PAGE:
The prospect of a global matriarchy coming into being is actually a lot more possible than you might think. In fact, I would go as far as to predict it. In this connection, if you haven’t read Liza Mundy’s book The Richer Sex, you certainly should. (Here’s a very brief summation of the book’s main point.) She points out that, if current trends continue, women will become the overall main income-earners in America by the year 2030, if not sooner. I would point that once that happens, once women acquire the balance of economic power, it will only be a short matter of time before women also acquire the balance of political power and all other forms of social power and are thus enabled to set the terms of social arrangements writ large going forward (economic power being the root of all other forms of social power). The main thing leading this trend is the difference in the amount of education that men and women are respectively getting. As soon as women were allowed to go to college, they started enrolling in huge numbers, surpassing male enrollment by the start of the 1990s. Men have been slower to do the same. Men remain more tied to this 20th century vision of getting a middle class job right out of high school and using that to support a family. Well here’s how the application of that vision works out in the modern world: These days the guy gets a crappy, working class job right out of high school instead that kinda could use a supplemental source of income, so he uses that income, together with student loans, to put his girl through college (precisely in order that she can ultimately provide that supplemental income), whereupon she graduates and gets a higher-paying job, thus reversing the economic balance of power in the relationship. Since the long-term historical trend is toward universal college enrollment, eventually this imbalance favoring women will probably correct itself, leading back in the direction of balance, but not before we’ve experienced a matriarchal generation or two or three. There is likely to be a whole period of American history beginning around 2040 wherein most doctors, lawyers, scientists, politicians, etc., are women. The next question is whether that likelihood is a good thing or a bad thing.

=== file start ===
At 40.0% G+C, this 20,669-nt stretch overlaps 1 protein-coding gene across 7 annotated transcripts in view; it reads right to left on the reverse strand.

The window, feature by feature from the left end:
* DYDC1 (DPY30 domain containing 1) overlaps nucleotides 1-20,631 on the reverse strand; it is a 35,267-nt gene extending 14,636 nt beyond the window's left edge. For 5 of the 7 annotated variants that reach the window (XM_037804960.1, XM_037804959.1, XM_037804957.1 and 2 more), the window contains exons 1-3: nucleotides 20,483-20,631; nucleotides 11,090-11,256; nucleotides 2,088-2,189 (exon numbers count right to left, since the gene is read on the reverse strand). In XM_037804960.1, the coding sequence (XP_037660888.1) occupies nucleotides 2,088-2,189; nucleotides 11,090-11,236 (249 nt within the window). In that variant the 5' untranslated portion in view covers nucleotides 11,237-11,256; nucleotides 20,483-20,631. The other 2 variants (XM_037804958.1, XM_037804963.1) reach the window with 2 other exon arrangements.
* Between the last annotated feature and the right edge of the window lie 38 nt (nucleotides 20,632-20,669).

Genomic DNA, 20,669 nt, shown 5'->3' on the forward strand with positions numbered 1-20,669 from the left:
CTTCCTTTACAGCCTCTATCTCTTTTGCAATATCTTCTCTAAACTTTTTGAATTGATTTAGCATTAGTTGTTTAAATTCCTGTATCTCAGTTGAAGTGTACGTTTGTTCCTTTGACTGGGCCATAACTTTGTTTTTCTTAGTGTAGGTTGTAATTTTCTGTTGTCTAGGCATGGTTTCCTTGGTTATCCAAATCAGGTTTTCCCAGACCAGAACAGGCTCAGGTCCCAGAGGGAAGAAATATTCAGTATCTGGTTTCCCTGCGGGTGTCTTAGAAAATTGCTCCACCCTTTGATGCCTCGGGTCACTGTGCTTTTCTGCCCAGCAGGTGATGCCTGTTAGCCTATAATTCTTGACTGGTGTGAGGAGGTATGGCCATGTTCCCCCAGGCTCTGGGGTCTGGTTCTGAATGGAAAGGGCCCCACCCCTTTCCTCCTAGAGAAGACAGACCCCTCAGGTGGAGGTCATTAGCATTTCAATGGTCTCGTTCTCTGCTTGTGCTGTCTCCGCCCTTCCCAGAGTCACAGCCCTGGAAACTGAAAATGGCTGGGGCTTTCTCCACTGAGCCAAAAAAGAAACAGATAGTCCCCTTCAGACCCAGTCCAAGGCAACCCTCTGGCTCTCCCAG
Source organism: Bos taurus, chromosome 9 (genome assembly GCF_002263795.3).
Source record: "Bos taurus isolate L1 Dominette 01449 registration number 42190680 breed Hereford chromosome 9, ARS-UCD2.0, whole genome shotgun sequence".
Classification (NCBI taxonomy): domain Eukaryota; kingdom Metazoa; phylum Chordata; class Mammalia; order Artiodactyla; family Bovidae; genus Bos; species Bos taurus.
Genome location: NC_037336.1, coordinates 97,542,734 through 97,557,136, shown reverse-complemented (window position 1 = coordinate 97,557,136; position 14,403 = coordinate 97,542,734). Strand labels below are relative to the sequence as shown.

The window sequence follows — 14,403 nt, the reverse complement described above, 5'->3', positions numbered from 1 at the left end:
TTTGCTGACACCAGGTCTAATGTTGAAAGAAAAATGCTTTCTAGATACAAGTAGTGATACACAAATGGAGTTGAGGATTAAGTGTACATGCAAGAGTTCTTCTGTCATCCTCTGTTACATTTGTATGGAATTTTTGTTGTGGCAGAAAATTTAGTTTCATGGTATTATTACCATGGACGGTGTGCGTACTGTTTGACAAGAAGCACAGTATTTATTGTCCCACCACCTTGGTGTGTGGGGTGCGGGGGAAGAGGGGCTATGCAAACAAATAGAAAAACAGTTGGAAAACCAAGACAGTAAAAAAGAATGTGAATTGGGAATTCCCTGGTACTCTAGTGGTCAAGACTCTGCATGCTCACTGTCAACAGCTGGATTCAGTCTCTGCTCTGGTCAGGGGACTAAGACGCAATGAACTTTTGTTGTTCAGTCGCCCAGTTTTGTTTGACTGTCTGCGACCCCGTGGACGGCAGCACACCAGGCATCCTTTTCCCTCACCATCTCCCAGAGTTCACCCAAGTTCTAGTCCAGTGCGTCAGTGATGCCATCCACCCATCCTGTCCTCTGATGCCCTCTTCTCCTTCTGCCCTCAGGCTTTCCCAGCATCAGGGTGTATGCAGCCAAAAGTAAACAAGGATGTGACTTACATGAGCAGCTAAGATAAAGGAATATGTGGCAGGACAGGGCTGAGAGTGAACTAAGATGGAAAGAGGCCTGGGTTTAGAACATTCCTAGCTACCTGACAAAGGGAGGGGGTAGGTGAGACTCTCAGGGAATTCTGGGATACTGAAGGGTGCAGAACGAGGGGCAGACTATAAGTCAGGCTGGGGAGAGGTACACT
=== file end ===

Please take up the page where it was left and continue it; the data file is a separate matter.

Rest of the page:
I actually think it probably would be a good thing to have at least one matriarchal generation, if only as a corrective to historical patriarchy. For example, such a situation may be necessary to finally abolish pay discrimination against women. Why? Well because a situation wherein most men find themselves economically dependent on women is the kind of scenario wherein one can envision the majority of men too joining in the chorus demanding equal pay for women, as it would then be in their objective interests (at least their individual interests) for the women supporting them to get paid at the same rate as the men in their field doing the same amount of work. The increased demand for pay equity would likely translate into corresponding public policies getting passed. I also feel that one or a few generations under female rule would tend to make the world a much more peaceful, civil place to live. One of the genuine differences I feel that men and women do have is that women tend to be somewhat less predisposed to emotional volatility, favoring communication over force as a means of problem-solving. If you look at what the World Economic Forum currently ranks as the world’s most gender-equal country, Iceland, I think you can see a strong concentration of that fact in that Iceland is a country that just so happens to have no army at all. Concurrently, I feel that a global matriarchy would tend toward the abolition of militaries, and also just make for an all-around more civil, stable living experience. Matriarchy would probably witness the general banning of both public and private armaments, a more serious crackdown on domestic violence, the banning of physical punishments, and probably a great deal of social stigma being attached to harsh language in general. You can see some small movement in that general direction already now, even well before a matriarchal situation has been realized, corresponding substantially to women gaining more ground and social influence over time. These are some of what I think the benefits of a matriarchal period would be. The danger though is…what happens if this situation doesn’t eventually self-correct, with men eventually enrolling in college at the same rate as women? What if it demoralizes men to find themselves on a campus that’s more than 70% female? What if that development convinces men that higher education, and its resultant benefits (like access to high-paying jobs) is now a “girl thing”, reversing the old prejudice against women and thus creating a situation wherein men believe it’s just “natural” for them to be the dependent party? That’s the danger and that’s something I wouldn’t support. So while one or a few generations of matriarchy would, I feel, be a healthy corrective for society, a permanent matriarchy would be genuinely oppressive to men, and I think that that would definitely be wrong. You have to believe that women are the superior sex to support that. I don’t think there is a superior sex.